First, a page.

I read a lot of stuff in search of inspiration and ideas for this blog. And one of the strangest things I read a lot is the lack of willingness to push creativity. For example: 'I will only ever use FP4+ - I only make landscape images.' Why? I have never understood the idea of painting yourself into a corner, creatively speaking. I have been writing this blog for around a decade now, the one thing I have discovered is that choices, likes, dislikes move on naturally and to say never say never really only means for this period of time.
|Delta 100 negs|
Like wise I have never given Ilfords Delta range a second thought. Why? It just has not been on my radar. I have been happy making images using FP4+ and Fomapan 100 among others. All of a sudden I find myself saying to a friend that I will purchase his out of date delta. And now I have about 15 rolls delta 100 and 3200 120 format in a box on the floor waiting for me to use it.
I have already exposed one roll of 3200 at box speed, which just happens not to be the rated speed of the film in this case. It is actually rated at 1000 ISO something I was not aware of at the time I used it. Which means that the film was pushed five stops, something of a first for me! I've also used a couple of rolls of 100 at box speed.
|Delta 100 grain seen through a focus finder|
OK so what is so special about Delta film? It is Ilfords offering in the T grain category of film emulsions, Kodak call theirs T Max and Fuji Neopan. Known as tabular grain film, meaning that the shape of the silver halide is relatively broad and thin, with two well developed parallel faces. This leads to the crystal absorbing more light sensitive dye. It also reduces the scatting of light which increases resolution. This leads to a film that works in all sorts of lighting conditions. If you think about it, it is ideally suited for beginners, making it very tolerant to bad exposure.
|Print from delta 3200 ISO 3200|
Tabular crystals dissolve more slowly than traditionally grained films when it comes to fixing them. You are advised to increase the fix time as it takes twice as long for the film to clear when using rapid fix.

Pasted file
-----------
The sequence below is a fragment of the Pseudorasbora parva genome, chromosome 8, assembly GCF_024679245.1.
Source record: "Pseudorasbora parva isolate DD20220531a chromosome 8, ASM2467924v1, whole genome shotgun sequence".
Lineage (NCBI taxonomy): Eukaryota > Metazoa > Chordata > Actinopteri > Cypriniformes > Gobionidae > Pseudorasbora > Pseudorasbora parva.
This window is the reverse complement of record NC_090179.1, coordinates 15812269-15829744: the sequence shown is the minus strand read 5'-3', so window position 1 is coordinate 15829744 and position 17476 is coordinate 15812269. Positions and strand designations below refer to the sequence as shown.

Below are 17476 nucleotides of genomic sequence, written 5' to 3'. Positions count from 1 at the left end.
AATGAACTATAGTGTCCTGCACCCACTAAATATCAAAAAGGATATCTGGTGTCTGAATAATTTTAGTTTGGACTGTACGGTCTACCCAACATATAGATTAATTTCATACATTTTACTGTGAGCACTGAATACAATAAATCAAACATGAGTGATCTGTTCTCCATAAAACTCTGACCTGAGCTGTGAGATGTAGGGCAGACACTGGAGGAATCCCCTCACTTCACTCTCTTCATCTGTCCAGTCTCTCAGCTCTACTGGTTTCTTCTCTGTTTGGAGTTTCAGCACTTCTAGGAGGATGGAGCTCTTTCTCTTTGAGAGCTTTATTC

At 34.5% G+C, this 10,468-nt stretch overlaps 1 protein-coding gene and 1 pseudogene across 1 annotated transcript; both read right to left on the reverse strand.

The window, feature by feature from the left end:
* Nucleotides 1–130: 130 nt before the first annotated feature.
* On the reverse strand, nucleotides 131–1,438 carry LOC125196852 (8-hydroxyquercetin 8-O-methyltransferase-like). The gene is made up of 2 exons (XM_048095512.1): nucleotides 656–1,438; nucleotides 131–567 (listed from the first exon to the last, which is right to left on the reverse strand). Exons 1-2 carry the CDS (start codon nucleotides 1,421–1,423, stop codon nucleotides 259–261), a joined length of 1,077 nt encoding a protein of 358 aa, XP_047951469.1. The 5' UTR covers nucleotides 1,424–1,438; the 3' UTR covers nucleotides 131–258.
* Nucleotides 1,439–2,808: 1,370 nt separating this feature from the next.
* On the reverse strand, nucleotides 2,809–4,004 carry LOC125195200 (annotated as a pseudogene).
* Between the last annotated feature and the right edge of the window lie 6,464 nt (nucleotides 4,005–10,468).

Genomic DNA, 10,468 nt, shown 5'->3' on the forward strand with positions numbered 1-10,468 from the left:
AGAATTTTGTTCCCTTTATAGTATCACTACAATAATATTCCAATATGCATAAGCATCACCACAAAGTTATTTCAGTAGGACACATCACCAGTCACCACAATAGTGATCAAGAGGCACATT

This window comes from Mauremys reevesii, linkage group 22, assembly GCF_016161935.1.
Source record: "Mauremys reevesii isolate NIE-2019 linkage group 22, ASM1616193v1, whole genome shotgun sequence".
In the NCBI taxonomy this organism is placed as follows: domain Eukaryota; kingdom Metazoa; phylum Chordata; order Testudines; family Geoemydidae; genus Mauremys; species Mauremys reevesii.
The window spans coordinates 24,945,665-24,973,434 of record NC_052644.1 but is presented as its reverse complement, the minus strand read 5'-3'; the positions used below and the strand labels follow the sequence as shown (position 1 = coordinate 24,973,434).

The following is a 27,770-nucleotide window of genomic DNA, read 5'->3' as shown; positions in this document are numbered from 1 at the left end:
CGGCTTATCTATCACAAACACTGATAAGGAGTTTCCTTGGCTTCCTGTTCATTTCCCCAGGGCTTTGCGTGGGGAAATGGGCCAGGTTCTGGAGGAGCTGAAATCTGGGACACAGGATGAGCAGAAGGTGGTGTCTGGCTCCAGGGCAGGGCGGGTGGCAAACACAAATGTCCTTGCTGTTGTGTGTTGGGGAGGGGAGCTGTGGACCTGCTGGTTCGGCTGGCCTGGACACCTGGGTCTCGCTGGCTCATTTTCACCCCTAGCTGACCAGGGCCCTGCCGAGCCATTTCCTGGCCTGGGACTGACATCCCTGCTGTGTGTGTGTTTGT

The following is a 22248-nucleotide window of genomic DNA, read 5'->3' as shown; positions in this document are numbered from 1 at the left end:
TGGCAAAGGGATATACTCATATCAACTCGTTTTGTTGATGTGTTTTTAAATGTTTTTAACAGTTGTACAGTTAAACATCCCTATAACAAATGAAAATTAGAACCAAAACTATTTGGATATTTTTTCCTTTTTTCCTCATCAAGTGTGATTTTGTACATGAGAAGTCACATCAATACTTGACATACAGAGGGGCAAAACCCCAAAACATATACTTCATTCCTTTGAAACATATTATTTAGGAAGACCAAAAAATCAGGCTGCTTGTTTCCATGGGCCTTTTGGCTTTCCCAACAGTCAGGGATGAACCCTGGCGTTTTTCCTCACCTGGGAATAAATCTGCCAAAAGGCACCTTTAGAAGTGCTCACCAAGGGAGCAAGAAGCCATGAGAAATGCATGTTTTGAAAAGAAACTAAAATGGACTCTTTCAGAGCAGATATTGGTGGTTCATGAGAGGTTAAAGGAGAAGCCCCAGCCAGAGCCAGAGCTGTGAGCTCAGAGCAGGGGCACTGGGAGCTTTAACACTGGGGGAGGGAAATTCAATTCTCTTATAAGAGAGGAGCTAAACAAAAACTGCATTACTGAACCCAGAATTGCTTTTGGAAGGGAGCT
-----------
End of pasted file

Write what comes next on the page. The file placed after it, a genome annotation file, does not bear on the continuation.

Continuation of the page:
In truth I am not someone who can go out and make images of anything just to try out a new film. Even when it is well out of date, some of you may think it's a bit risky. I believe it is a waste of time if the images you make are not well composed and of subjects that you enjoy. After all a good image is easy to print and share. A project that would suite the Delta 3200 droped in my lap. I had the opportunity to photograph a number of five week old pups. When it came to photographing them they had all worn themselves out and were fast asleep. That is until I started making pictures! Its funny how noisy a Bronica SQAi with an motor drive can be in hushed conditions!
|Print from Delta 3200 ISO 3200|
I was a little disappointed with the 3200, although it was very bright outside the room was a bit dark and on a couple of occasions I was down to 60th sec at F2.8 which is the minimum aperture for the lens I was using and as slow as I could go hand held. It was not practical to use a tripod as they had tucked them selves into lots of little cubby holes to sleep.
|Print from Delta 100 ISO 100|
I developed the film RO9 at 1+50 for the suggested time of eleven minutes. The negatives look a bit underdeveloped (thin) I will, for the next film, up the developing time.
When it came to printing the negatives the underdevelopment showed it's self on the segmented test prints. Indicating that 15 secs was the best exposure time. I chose to use Adox MCP paper set at grade 3. The enlarger was set to a height for 11x12 paper but the easel was set for 8x10 paper with white margins. I did this because there was a lot of dead space on the negatives. The down side is that the prints are a bit grainy. Something I should have expected to a certain extent seeing as I have used RO9 to develop them with. The final prints were a little soft even though they have been printed at grade three.
|Print from delta 3200 ISO 3200|
Having read the above it may lead you in to thinking it was a bad set of negatives. On the contrary I am very pleased with the results although a little disappointed with the contrast, but then you have to take into account that it is the very first time I have worked with this film. Fortunately I have more film to play with.
I have also exposed a couple of rolls of Delta 100 at box speed developed in RO9 and by comparison they are very punchy (high contrast) they remind me of the Fomapan 100 negatives I produce with the above developer. The 100 has produced super smooth looking photographs. Something I have been looking for for sometime. This may replace the need for a ultra fine developer.
|Print from Delta 100 ISO 100.|
last laugh goes to the cat a sleep in the sun.